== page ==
Ocala Heart of Florida CEO Announces Leaving for Naples, Florida
When Florida Heart Health Center Jamie Ulmer began work in 2018, the non-profit health center has seen around 19,000 patients a year. Four and a half years later, there are 30,000 every year.
During this period, the operating budget grew from approximately $12 million to $30 million, not including a $35 million contract with the Marion County Sheriff’s Office to provide health care to inmates, plus an additional $2 million over three years to provide care for county employees. .
“I think we’ve grown from a small community health center to a great, powerful, high-quality primary care center for everyone,” he said in his office Friday.
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In addition to increasing the number of low-income and uninsured or underinsured patients that HFHC sees, Ulmer has moved and improved the nonprofit organization Headquarterled the organization through a pandemic and opened four pharmacies.
With a growing list of accomplishments that have changed the Marion County healthcare landscape, Ulmer decided to step up and share his vision with another Southwest Florida community, where he hopes continue to reduce health care gaps.
Closing healthcare gaps
As a federally licensed health center, HFHC provides care to underserved communities, offering affordable services on a sliding scale in multiple locations across Marion County.
After four and a half years of service, his greatest pride is in filling gaps in care for those in need.
“Health centers are known for doing more with less,” he said. “But what we did in the last four and a half years was beyond that. It took a few steps back to take a lot of steps forward, and it paid off. I think we took calculated risks that were very important to our patients.
Most notable was taking virtually every penny they had to buy the new headquarters in 2020 in Albertson’s old building at 2553 E. Silver Springs Blvd., Ocala. The benefits of the initial risk are seen every day in families who come for primary care, maternity care, gynecological, dental, behavioral health and pharmaceutical needs.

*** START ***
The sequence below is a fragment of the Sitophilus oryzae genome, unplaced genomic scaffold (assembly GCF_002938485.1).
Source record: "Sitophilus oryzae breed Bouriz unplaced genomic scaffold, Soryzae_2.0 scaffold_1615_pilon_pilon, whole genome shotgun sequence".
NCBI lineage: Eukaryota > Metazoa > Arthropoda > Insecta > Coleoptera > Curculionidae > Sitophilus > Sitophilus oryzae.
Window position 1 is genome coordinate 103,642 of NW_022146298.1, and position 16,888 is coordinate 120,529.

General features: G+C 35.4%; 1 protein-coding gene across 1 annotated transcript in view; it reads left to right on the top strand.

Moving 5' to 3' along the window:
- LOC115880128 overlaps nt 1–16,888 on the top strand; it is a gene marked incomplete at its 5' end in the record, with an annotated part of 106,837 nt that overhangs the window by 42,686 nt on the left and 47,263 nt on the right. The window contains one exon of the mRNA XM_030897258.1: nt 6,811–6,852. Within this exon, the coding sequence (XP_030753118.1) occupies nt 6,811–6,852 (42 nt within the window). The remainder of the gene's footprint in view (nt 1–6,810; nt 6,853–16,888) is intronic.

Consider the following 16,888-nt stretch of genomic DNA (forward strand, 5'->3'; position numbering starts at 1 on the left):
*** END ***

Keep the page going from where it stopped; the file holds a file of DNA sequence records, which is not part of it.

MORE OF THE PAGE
“We’ve bridged the gap with people who don’t have insurance or belong to an underserved population with a facility that’s just as nice or nicer than where (millionaires and billionaires) go,” he said. -he declares. “That’s what we do. We fill in the gaps in a community.
Creation of a team of health “soldiers”
This includes leading the organization during a pandemic. His team has provided over 50,000 vaccines, 20,000 COVID-19 tests and over 500 monoclonal antibody treatments.
Ulmer is also proud to have renewed HFHC’s relationships with Marion County, Marion County Board of Commissioners, Florida Department of Health in Marion County, United Way of Marion County, AdventHealth Ocala and HCA Florida Hospital Ocala.
Although Ulmer was a visionary and an implementer for the health center, he did not do it alone. He is proud of his “ride or die” employees who put “literally blood, sweat and tears” into the creation of HFHC’s clinics.
Having served in the US military for more than 24 years, he compared his team to soldiers who deployed to another country and put on their backpacks for a mission to increase healthcare.